More than 1,000 health workers in Northern Ireland are not being paid the National Living Wage, the Department of Health has admitted.
A total of 1,316 permanent and temporary members of staff are still awaiting an increase to their pay, which was due to be implemented two months ago.
The National Living Wage was increased from £7.20 to £7.50 in April, for those aged 25 and over.
The increase means a £500 a year pay rise to full-time workers who do a 38-hour week.
However, the Department of Health (DOH) said 1,316 members of staff within the region's five health trusts, the Ambulance Service and Blood Transfusion Service, have not had their pay uplifted in line with the National Living Wage hourly rate.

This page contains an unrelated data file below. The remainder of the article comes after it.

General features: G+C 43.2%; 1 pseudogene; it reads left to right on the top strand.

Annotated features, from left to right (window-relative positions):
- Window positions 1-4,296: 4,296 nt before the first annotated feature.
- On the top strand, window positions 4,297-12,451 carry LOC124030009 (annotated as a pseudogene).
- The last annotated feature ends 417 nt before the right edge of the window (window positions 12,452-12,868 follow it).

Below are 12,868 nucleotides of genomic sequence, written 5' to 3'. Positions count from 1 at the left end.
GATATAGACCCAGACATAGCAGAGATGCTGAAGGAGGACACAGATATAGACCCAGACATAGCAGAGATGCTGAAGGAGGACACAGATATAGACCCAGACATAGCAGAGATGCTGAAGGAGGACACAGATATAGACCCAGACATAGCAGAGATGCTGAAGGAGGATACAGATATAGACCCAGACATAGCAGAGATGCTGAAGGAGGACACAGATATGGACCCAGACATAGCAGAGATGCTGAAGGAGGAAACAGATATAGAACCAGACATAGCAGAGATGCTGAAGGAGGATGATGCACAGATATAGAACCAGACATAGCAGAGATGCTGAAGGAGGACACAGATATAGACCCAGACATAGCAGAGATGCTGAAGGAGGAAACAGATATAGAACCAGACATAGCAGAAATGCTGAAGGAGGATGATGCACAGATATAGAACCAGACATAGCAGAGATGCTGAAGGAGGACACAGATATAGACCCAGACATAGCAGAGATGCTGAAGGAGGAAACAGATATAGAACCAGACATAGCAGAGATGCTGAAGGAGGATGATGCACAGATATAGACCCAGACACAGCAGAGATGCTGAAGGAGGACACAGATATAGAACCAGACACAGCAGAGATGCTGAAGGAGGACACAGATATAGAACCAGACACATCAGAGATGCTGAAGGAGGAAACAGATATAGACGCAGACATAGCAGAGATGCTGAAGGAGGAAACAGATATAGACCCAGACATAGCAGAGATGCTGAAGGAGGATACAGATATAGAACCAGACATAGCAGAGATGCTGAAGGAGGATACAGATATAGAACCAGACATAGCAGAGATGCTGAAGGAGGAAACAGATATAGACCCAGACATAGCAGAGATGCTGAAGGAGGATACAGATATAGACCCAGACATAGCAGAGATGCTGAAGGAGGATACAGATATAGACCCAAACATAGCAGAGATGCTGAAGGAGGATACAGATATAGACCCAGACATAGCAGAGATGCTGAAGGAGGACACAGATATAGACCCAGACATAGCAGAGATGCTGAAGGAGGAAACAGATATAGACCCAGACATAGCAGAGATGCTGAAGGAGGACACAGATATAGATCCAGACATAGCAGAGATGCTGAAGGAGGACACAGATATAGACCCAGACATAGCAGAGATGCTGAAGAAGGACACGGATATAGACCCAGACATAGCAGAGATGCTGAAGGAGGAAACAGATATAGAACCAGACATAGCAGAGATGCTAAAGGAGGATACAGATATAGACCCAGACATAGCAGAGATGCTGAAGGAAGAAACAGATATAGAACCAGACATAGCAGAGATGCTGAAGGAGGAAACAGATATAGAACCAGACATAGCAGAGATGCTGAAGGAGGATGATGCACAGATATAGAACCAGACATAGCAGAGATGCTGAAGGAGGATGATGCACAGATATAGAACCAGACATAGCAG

SDLP MLA Patsy McGlone said those affected include domestic support workers, housekeeping assistants, drivers and nursery assistants. "This is clearly unacceptable. It is certainly less than the same staff would be earning in England, Scotland or Wales," he said.
The department, which has come under criticism for failing to comply with the statutory requirement, has insisted staff will receive the pay increase, plus arrears, in July. Workers aged under 25 are not included.
The DoH said that in the absence of a Health Minister "the department cannot go further than compliance with the statutory requirement under National Living Wage legislation, and thus staff under 25 will continue to receive a base salary of £14,437".
The spokesman added: "It will be for a new Health Minister, when appointed, to consider the NHS Pay Review Body recommendation that pay point 1 is adjusted so that all workers receive the National Living Wage."